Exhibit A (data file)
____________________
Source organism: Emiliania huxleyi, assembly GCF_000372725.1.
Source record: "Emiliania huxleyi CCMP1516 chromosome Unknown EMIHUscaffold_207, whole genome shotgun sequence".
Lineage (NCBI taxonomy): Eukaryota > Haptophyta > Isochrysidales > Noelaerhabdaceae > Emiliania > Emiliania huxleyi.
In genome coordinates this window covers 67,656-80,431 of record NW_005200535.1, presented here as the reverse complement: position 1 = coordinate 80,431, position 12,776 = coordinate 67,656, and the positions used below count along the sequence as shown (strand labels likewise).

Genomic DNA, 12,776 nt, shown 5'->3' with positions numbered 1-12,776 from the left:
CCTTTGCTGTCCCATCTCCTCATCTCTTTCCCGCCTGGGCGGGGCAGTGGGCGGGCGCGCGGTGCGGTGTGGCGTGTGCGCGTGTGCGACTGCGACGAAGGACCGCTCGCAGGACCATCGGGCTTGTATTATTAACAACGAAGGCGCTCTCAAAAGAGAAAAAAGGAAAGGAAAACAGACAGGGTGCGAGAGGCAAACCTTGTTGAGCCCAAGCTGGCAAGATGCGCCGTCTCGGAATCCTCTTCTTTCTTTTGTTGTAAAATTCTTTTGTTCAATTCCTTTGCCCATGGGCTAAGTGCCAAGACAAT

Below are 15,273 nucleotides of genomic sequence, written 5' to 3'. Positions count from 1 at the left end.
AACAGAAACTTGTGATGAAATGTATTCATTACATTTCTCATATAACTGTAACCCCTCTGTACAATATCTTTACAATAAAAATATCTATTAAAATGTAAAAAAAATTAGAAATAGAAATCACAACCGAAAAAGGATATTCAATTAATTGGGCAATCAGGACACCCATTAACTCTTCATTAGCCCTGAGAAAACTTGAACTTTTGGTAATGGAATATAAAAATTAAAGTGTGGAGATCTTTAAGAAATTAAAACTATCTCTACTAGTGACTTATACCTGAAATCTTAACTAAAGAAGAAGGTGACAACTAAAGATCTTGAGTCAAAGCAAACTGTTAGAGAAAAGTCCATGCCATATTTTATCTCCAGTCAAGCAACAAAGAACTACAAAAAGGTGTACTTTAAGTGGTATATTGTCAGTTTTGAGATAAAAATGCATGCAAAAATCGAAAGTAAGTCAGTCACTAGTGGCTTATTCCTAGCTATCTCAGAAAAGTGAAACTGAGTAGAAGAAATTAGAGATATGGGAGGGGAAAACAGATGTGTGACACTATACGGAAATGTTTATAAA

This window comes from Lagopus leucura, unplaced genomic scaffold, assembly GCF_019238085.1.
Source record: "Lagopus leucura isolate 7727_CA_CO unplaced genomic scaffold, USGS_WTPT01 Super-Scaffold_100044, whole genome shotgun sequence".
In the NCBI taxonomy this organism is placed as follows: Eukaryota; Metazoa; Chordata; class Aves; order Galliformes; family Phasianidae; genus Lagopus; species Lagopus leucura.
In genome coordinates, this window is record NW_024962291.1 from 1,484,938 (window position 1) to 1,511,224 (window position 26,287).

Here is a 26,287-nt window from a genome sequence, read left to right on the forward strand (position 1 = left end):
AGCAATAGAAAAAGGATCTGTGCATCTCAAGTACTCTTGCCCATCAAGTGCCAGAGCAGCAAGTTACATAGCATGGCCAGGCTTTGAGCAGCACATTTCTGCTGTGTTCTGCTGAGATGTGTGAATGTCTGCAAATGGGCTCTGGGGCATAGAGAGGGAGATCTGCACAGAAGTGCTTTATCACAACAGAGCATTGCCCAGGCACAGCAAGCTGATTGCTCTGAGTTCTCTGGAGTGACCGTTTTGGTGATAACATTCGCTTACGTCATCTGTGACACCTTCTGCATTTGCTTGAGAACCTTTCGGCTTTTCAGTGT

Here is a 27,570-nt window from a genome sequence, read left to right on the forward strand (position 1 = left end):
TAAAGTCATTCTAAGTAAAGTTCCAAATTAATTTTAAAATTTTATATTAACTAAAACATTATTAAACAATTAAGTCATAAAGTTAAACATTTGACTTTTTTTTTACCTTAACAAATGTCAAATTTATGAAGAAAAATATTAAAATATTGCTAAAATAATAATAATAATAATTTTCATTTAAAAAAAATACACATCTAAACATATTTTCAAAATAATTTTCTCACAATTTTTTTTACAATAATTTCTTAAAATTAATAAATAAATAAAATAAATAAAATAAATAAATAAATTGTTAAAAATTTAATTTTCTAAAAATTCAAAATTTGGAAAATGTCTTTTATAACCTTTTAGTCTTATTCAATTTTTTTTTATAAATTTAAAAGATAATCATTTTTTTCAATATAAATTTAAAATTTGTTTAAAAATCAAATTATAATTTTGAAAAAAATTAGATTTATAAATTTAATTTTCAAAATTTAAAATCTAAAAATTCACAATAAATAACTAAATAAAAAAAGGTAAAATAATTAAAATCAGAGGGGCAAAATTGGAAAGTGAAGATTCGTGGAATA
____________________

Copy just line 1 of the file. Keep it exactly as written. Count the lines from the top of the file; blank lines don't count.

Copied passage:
Source organism: Emiliania huxleyi, assembly GCF_000372725.1.